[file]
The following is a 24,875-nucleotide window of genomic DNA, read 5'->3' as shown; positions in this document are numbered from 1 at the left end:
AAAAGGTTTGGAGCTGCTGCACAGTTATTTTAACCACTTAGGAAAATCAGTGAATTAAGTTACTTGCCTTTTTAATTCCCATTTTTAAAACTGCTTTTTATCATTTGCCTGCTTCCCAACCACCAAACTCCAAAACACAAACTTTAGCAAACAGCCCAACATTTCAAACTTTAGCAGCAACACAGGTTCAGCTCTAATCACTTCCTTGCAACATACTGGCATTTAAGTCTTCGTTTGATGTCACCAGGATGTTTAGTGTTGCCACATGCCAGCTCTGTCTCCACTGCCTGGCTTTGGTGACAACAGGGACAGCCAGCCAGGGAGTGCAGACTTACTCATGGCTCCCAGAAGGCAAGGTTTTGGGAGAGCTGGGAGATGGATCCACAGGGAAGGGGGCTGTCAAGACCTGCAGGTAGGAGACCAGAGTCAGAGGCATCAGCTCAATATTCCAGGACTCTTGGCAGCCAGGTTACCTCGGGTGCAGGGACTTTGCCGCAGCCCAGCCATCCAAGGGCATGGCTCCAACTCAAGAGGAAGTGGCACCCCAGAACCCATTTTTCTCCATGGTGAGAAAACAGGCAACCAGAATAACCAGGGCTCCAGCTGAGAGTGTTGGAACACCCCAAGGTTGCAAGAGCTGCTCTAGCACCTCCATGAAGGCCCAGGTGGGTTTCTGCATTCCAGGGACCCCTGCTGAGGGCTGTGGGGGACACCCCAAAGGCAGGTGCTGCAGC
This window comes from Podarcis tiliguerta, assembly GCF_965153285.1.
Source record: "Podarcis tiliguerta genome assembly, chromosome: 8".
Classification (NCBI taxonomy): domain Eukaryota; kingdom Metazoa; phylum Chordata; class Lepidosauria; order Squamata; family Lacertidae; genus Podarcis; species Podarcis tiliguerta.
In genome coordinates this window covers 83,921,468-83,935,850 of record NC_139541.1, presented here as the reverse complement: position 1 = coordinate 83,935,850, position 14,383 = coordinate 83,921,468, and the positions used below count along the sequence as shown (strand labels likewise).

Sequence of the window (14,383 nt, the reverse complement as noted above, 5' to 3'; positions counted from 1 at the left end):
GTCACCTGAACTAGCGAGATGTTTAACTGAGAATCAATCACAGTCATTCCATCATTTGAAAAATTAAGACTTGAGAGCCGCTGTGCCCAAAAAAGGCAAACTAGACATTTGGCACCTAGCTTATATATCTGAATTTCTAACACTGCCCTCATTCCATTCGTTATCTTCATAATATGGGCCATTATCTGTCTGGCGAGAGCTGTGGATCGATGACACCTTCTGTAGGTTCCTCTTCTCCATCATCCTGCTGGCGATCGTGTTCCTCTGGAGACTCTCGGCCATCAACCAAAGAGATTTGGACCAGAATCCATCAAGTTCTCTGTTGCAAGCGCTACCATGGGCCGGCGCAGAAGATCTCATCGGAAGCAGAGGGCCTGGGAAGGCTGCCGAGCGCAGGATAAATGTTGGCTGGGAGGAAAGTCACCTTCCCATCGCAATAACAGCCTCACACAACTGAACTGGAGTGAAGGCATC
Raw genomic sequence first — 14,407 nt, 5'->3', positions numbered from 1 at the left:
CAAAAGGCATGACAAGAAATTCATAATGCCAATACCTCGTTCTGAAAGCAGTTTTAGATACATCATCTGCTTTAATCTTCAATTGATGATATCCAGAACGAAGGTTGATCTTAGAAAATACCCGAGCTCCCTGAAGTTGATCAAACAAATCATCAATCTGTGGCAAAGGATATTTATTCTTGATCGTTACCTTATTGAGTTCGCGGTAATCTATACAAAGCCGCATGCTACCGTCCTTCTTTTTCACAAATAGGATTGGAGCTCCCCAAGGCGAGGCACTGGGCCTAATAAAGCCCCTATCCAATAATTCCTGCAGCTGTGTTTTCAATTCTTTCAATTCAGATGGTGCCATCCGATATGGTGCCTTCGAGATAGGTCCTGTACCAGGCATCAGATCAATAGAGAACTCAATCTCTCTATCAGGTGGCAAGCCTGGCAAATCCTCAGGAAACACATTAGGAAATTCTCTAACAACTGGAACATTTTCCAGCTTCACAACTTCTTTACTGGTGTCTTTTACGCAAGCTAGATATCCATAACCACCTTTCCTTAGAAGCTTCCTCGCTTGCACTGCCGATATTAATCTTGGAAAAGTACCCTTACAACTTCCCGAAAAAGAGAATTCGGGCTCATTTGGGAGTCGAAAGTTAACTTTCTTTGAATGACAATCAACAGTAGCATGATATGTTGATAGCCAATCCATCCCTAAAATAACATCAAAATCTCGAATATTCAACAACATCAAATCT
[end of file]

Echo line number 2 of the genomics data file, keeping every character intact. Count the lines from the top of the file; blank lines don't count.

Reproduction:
AAAAGGTTTGGAGCTGCTGCACAGTTATTTTAACCACTTAGGAAAATCAGTGAATTAAGTTACTTGCCTTTTTAATTCCCATTTTTAAAACTGCTTTTTATCATTTGCCTGCTTCCCAACCACCAAACTCCAAAACACAAACTTTAGCAAACAGCCCAACATTTCAAACTTTAGCAGCAACACAGGTTCAGCTCTAATCACTTCCTTGCAACATACTGGCATTTAAGTCTTCGTTTGATGTCACCAGGATGTTTAGTGTTGCCACATGCCAGCTCTGTCTCCACTGCCTGGCTTTGGTGACAACAGGGACAGCCAGCCAGGGAGTGCAGACTTACTCATGGCTCCCAGAAGGCAAGGTTTTGGGAGAGCTGGGAGATGGATCCACAGGGAAGGGGGCTGTCAAGACCTGCAGGTAGGAGACCAGAGTCAGAGGCATCAGCTCAATATTCCAGGACTCTTGGCAGCCAGGTTACCTCGGGTGCAGGGACTTTGCCGCAGCCCAGCCATCCAAGGGCATGGCTCCAACTCAAGAGGAAGTGGCACCCCAGAACCCATTTTTCTCCATGGTGAGAAAACAGGCAACCAGAATAACCAGGGCTCCAGCTGAGAGTGTTGGAACACCCCAAGGTTGCAAGAGCTGCTCTAGCACCTCCATGAAGGCCCAGGTGGGTTTCTGCATTCCAGGGACCCCTGCTGAGGGCTGTGGGGGACACCCCAAAGGCAGGTGCTGCAGC